Dimitrios Karras filed a lawsuit against the County of San Diego after the Sheriff’s department censored his comments from their Facebook page. Last week, it was announced that Karras settled the lawsuit with the city for $23,000 in legal fees and a symbolic $20.
Karras, owner of Ares Armor, is known locally and in the gun rights community for standing up to ATF agents who were trying to secure a list of all of his company’s client list. The ATF eventually raided his business and secured a list of all of his clients.
According to Brian Doherty at Reason, Karras tells me that “I demanded at the very beginning of the settlement talks that I only want to be paid $20 for myself. I did not want the message to be muddled with financial gain.”
The original comments in question left by Karras on the Facebook page referenced San Diego’s highest ranking Sheriff, William Gore. Gore has a controversial past, which includes a leading role in the FBI team that was responsible for the Ruby Ridge catastrophe that left three dead.
He (Karras) thinks the attempt to censor discussion of Gore’s role in Ruby Ridge is “one of those things where they are so afraid of actual truth” that attempting to hide it just got more people talking about it. Karras thinks it likely their censorship attempts on Facebook did more to spread that information than merely letting the comments sit on the page would have.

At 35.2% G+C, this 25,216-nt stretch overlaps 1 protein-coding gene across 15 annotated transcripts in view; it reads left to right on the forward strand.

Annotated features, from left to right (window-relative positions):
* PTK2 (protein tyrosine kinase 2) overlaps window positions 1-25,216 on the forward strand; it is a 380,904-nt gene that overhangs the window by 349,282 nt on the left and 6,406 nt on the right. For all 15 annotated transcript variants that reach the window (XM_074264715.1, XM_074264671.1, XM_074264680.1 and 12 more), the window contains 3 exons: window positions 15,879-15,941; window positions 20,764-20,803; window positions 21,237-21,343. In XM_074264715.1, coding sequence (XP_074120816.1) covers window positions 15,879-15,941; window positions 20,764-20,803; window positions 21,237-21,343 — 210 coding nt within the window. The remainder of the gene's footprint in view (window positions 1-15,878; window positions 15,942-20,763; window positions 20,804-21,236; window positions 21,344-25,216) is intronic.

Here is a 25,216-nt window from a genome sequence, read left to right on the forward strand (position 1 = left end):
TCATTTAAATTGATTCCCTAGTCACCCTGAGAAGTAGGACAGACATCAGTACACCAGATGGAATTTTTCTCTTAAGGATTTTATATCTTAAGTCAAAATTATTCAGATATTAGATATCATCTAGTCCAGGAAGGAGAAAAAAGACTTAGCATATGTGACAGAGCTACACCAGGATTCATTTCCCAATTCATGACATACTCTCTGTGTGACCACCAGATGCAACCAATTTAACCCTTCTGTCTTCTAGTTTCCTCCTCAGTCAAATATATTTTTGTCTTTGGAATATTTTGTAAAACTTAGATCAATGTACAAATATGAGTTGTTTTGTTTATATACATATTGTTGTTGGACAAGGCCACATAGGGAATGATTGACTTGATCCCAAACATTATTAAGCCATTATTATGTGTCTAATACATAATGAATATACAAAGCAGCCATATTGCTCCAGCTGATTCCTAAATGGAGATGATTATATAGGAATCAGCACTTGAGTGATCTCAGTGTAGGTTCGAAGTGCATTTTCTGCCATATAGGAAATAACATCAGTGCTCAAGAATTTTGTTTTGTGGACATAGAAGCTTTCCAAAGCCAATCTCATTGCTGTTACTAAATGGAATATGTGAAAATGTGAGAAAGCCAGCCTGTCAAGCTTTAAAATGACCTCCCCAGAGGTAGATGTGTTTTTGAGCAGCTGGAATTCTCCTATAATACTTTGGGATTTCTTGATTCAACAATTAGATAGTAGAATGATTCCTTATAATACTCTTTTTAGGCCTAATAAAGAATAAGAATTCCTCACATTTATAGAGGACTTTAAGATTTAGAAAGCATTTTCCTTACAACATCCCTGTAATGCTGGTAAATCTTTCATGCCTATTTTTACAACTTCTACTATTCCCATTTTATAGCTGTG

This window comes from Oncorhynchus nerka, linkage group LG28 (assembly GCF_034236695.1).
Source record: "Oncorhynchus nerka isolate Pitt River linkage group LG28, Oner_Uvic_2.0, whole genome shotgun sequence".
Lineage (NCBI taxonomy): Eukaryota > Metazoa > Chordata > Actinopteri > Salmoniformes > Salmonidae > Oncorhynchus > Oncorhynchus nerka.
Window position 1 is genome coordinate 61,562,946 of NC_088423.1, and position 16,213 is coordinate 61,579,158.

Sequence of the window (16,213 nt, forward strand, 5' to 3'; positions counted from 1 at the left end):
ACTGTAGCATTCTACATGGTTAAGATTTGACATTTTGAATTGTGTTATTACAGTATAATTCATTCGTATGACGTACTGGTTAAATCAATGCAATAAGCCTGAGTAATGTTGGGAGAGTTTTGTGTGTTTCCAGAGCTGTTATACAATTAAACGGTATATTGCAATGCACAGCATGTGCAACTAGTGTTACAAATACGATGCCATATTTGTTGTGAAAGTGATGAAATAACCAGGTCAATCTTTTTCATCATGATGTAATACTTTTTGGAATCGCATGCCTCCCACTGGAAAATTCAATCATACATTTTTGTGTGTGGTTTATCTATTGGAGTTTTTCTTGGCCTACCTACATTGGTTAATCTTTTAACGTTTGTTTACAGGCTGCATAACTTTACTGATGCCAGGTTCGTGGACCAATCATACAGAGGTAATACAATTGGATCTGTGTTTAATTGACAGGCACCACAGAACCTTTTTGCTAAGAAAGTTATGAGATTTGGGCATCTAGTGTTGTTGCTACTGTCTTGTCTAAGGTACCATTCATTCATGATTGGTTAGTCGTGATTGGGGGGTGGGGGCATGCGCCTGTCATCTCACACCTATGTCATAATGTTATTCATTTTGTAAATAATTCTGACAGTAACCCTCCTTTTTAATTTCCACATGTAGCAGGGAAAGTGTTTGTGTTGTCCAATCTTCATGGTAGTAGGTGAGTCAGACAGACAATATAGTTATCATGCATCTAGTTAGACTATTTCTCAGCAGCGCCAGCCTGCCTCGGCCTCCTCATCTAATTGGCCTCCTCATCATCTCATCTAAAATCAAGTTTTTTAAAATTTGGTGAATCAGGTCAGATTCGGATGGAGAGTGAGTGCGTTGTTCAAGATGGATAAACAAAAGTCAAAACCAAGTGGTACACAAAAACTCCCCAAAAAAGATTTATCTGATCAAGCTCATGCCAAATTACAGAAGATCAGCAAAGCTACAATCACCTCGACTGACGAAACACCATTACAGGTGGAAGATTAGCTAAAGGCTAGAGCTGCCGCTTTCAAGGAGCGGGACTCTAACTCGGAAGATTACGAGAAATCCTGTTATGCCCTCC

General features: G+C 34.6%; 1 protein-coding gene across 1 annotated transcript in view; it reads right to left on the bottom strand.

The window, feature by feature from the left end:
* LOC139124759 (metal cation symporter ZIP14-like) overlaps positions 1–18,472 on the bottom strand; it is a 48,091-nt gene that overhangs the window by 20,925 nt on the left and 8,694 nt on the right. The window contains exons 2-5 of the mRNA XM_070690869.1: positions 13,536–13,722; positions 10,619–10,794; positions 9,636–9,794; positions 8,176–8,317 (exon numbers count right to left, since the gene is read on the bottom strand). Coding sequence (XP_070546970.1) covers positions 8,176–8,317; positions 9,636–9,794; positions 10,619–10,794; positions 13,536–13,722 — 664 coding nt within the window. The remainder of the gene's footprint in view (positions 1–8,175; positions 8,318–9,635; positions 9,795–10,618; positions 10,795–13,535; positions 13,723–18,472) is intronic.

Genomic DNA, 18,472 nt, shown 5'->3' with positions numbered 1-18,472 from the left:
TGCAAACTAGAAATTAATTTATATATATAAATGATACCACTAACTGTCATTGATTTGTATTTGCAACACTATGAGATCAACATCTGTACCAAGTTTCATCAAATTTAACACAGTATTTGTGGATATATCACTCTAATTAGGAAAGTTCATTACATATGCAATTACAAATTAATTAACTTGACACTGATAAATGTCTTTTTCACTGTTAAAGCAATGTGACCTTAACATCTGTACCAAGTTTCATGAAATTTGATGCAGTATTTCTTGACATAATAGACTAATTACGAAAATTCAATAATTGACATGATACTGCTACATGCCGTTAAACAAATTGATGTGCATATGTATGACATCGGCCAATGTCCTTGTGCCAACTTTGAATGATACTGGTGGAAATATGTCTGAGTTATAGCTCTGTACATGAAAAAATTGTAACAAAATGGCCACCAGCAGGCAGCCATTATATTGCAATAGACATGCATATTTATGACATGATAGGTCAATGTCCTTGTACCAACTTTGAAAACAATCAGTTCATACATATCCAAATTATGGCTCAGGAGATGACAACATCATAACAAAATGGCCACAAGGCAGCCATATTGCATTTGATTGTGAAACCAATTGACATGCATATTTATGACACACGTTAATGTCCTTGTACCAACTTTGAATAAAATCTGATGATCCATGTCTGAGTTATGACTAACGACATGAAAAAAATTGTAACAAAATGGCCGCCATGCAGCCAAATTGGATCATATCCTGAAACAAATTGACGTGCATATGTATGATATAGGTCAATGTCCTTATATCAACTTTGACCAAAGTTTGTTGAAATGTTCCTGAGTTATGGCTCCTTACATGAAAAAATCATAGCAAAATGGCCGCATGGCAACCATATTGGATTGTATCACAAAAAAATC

Documents show that FBI snipers were given “shoot to kill” orders at Ruby Ridge, which is illegal.
“Under the law, police agents can use deadly force to defend themselves and others from imminent attack, but these snipers were instructed to shoot any adult who was armed and outside the cabin, regardless of whether the adult posed a threat or not. The next morning, an FBI agent shot and wounded Randy Weaver. A few moments later, the same agent shot Weaver’s wife in the head as she was standing in the doorway of her home holding a baby in her arms. The FBI snipers had not yet announced their presence and had not given the Weavers an opportunity to peacefully surrender.”
The exact role that Sheriff William Gore played in this incident is unclear — he plead the 5th and refused to speak to investigators in the Congressional hearing following the incident. However, he was the bureau chief of the FBI office in charge at Ruby Ridge, and likely played a prominent role in the decision making process. The Sheriff’s Department’s abrupt and aggressive censorship of Karras’ posts referencing the Ruby Ridge connection makes us all the more suspicious that he committed wrongdoing.
Gore’s past, as Karras suggests, may explain why he is also a very trigger happy head Sheriff of San Diego. In 2013 Gore’s officers responded to what was initially a domestic disturbance, which they quickly escalated and resulted in the death of one man and two Sheriff’s injured. They were quick to deploy their newly acquired armored Bearcat and a heavily militarized response, even using tear gas against a man who was hiding in his mother’s home.
Gore’s San Diego Sheriff’s department has no shortage of militarized equipment in their hands thanks to all the surplus gear flowing into local law enforcement from the military. They have deployed an LRAD sound cannon in the past and have also been pursuing (possibly securing) surveillance drones.
Published on theantimedia.org by Nick Bernabe.